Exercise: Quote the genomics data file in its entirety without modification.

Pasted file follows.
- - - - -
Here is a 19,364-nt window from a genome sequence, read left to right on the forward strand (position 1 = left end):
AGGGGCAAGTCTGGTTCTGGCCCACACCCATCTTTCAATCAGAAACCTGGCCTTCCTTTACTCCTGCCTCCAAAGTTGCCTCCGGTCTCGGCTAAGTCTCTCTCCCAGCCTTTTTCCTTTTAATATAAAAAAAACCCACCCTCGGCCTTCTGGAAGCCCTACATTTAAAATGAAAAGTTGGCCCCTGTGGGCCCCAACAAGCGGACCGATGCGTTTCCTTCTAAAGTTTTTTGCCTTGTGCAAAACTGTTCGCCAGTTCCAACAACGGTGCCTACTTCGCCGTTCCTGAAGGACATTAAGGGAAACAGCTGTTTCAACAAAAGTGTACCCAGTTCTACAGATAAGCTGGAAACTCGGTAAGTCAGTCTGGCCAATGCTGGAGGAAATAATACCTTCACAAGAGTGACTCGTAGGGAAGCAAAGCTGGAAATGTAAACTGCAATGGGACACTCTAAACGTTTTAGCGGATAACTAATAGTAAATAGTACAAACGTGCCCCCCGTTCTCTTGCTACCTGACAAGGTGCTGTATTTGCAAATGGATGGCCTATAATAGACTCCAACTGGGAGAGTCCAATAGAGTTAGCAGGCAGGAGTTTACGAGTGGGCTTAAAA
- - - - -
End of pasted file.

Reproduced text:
Here is a 19,364-nt window from a genome sequence, read left to right on the forward strand (position 1 = left end):
AGGGGCAAGTCTGGTTCTGGCCCACACCCATCTTTCAATCAGAAACCTGGCCTTCCTTTACTCCTGCCTCCAAAGTTGCCTCCGGTCTCGGCTAAGTCTCTCTCCCAGCCTTTTTCCTTTTAATATAAAAAAAACCCACCCTCGGCCTTCTGGAAGCCCTACATTTAAAATGAAAAGTTGGCCCCTGTGGGCCCCAACAAGCGGACCGATGCGTTTCCTTCTAAAGTTTTTTGCCTTGTGCAAAACTGTTCGCCAGTTCCAACAACGGTGCCTACTTCGCCGTTCCTGAAGGACATTAAGGGAAACAGCTGTTTCAACAAAAGTGTACCCAGTTCTACAGATAAGCTGGAAACTCGGTAAGTCAGTCTGGCCAATGCTGGAGGAAATAATACCTTCACAAGAGTGACTCGTAGGGAAGCAAAGCTGGAAATGTAAACTGCAATGGGACACTCTAAACGTTTTAGCGGATAACTAATAGTAAATAGTACAAACGTGCCCCCCGTTCTCTTGCTACCTGACAAGGTGCTGTATTTGCAAATGGATGGCCTATAATAGACTCCAACTGGGAGAGTCCAATAGAGTTAGCAGGCAGGAGTTTACGAGTGGGCTTAAAA